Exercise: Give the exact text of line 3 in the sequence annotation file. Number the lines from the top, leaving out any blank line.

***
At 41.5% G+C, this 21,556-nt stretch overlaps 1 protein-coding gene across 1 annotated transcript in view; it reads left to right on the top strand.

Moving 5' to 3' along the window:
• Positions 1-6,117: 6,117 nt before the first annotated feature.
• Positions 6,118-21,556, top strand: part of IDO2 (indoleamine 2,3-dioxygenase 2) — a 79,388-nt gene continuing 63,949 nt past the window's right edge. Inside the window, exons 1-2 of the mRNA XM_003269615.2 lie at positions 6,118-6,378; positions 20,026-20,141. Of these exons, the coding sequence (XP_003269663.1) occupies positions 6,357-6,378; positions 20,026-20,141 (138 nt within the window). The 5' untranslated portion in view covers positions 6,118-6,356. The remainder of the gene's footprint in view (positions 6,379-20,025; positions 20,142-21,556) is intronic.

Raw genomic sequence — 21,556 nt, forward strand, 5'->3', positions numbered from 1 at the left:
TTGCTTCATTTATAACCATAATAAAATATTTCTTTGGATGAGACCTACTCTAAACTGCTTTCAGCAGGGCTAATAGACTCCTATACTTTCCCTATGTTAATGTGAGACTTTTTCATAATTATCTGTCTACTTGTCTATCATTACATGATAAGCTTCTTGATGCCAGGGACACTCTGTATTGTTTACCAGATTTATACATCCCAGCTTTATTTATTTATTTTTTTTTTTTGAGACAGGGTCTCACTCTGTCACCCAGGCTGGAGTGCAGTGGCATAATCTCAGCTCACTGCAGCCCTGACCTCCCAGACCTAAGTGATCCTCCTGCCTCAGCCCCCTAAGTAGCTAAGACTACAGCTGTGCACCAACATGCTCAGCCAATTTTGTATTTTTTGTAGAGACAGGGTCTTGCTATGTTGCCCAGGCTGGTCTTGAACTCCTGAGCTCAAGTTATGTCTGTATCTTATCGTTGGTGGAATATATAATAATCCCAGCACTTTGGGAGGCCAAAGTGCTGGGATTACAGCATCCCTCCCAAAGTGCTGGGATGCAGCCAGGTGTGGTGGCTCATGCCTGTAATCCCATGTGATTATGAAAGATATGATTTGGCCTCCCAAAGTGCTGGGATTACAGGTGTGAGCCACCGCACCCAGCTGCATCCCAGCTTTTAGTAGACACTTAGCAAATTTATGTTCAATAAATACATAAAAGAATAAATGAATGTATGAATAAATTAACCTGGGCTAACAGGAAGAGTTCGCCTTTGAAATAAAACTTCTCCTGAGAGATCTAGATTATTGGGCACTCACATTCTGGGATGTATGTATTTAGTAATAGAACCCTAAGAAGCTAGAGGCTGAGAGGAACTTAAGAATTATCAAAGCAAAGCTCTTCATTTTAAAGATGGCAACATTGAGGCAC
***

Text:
• Positions 1-6,117: 6,117 nt before the first annotated feature.